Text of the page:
So it is with great pleasure that I welcome the Secretary of State Hillary Rodham Clinton to Christchurch and to the podium. (Applause.)
SECRETARY CLINTON: Well, good afternoon and Kia Ora. I want to thank Dr. Arsenau for that introduction and for her kind words about our relationship, which is such an important reason as to why I’m here for my first visit to New Zealand and my very first visit to Christchurch. I want to thank Mayor Parker for his introduction. I want to recognize Gerry Brownlee, the earthquake recovery minister. This is a very hard job and we’re very grateful for your leadership. And I am delighted to have heard and to see just a little bit with my own eyes about how Christchurch has rebounded from the September 4th earthquake.
It’s hard to imagine for someone like me coming in now that a quake of the magnitude of 7.1 could have hit just two months ago. Many people deserve recognition for this speedy recovery, including both the mayor and the minister, but so many others – members of your local fire brigades and police departments, the men and women who did so much in the aftermath of the quake. And I want to acknowledge the students at Canterbury University who set up a Facebook page for volunteers and within three days had organized more than 1,300 people into cleanup crews.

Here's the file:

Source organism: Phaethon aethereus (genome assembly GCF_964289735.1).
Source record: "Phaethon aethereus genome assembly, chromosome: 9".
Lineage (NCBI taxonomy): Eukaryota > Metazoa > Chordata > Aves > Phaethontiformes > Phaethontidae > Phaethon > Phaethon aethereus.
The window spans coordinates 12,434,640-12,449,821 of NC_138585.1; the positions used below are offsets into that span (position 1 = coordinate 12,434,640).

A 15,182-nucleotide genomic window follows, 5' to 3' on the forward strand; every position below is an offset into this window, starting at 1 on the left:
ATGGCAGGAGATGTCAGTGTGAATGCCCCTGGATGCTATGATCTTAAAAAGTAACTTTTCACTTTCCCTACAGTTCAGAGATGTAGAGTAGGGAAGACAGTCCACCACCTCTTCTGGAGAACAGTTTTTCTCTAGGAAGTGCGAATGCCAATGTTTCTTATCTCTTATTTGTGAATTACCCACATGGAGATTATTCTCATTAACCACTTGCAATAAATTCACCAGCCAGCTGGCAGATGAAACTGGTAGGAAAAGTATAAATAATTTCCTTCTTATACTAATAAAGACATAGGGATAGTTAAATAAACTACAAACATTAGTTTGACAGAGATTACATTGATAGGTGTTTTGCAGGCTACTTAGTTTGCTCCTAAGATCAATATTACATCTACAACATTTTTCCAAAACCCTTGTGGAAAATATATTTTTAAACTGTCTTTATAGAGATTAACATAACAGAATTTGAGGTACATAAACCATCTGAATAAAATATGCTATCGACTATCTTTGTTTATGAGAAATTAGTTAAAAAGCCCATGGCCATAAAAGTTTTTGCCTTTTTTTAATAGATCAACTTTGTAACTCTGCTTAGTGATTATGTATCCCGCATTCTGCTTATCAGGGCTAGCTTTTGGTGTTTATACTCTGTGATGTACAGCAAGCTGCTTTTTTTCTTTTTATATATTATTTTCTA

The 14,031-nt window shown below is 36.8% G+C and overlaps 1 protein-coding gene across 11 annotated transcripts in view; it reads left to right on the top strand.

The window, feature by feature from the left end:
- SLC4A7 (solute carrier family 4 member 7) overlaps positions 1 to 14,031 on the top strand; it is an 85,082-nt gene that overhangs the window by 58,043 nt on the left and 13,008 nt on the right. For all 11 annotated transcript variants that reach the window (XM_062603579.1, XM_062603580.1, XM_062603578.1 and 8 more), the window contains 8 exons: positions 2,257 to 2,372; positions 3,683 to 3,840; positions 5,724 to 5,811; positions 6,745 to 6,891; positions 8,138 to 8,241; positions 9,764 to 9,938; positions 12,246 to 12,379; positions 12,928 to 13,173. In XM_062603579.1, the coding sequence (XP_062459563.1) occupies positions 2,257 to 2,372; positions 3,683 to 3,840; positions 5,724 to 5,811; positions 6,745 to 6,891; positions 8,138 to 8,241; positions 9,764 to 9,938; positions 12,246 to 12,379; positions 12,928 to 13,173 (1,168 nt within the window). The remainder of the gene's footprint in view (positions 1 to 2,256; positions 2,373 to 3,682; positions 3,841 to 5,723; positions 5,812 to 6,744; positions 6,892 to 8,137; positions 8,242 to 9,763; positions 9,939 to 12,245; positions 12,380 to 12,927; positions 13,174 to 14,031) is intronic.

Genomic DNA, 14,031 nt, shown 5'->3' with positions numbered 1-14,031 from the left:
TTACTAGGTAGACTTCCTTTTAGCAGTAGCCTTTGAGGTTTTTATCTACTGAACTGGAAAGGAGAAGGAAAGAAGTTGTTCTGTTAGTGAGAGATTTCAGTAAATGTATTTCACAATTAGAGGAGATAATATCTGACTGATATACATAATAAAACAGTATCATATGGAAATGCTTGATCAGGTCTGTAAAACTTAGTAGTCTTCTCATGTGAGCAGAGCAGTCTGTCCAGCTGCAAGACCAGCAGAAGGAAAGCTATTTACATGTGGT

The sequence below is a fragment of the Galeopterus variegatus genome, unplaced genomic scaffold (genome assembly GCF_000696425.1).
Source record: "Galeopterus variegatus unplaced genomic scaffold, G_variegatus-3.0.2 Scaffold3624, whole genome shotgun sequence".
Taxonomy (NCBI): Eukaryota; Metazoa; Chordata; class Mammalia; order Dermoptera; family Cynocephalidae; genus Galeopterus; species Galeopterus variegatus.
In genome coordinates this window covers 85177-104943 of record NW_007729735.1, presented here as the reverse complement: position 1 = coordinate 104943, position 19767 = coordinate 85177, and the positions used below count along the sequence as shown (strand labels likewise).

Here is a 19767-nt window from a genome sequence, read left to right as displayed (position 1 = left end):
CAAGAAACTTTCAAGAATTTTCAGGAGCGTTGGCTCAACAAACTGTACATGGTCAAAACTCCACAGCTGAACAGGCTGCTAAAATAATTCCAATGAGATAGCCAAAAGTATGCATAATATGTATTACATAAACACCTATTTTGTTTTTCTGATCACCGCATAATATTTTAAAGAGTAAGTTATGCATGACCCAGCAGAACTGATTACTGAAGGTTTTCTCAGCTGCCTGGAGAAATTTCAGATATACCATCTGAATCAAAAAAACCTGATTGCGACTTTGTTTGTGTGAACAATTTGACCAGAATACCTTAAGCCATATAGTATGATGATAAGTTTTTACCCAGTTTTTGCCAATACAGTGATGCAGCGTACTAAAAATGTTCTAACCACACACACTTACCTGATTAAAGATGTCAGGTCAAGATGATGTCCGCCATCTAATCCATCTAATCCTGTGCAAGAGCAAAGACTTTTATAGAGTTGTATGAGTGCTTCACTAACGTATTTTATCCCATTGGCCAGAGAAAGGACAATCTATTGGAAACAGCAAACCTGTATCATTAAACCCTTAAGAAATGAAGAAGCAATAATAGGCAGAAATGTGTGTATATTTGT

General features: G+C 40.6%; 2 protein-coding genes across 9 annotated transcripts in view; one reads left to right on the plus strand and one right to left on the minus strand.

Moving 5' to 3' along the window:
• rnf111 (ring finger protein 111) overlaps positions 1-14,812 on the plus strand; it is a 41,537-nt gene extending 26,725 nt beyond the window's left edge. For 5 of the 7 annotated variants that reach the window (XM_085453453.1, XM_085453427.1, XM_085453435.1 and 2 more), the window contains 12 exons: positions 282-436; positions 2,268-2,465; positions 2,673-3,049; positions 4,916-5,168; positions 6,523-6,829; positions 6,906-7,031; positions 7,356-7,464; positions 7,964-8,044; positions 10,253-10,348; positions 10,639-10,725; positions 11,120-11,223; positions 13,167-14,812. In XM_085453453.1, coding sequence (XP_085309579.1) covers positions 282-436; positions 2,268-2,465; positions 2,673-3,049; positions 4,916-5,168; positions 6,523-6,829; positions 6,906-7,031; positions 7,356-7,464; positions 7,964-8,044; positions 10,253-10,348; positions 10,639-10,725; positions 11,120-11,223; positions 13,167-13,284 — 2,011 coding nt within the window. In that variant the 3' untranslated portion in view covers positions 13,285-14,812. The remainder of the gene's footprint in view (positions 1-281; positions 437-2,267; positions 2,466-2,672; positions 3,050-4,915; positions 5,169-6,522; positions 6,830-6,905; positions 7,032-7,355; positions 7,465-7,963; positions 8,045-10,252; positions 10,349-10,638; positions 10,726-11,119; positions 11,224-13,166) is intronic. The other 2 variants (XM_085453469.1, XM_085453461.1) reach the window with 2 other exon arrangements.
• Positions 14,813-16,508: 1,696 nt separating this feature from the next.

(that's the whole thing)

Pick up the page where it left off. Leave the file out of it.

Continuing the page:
For everyone here in Christchurch, the United States sends its best wishes and lets you know that I’m very impressed by how this community responded, and more than that, I recognize that Kiwis come to the aid of so many others when they’re in need, including those countries that had been devastated by the Indian Ocean tsunami in 2004 and the Samoan tsunami last year. Americans admire your willingness to step up and do whatever is needed and do it with resilience and irrepressible good cheer. These core Kiwi and American attributes are the foundation of the long friendship between our two countries.
Earlier today, I visited the War Memorial in Wellington. I met veterans from World War II and Korea, Vietnam, and those who are serving today. We have shared the sacrifice and the service of so many of our brave citizens together. And now in Afghanistan, the United States is proud to work with your Provincial Reconstruction Team in Bamiyan Province and your elite special air services in Kabul.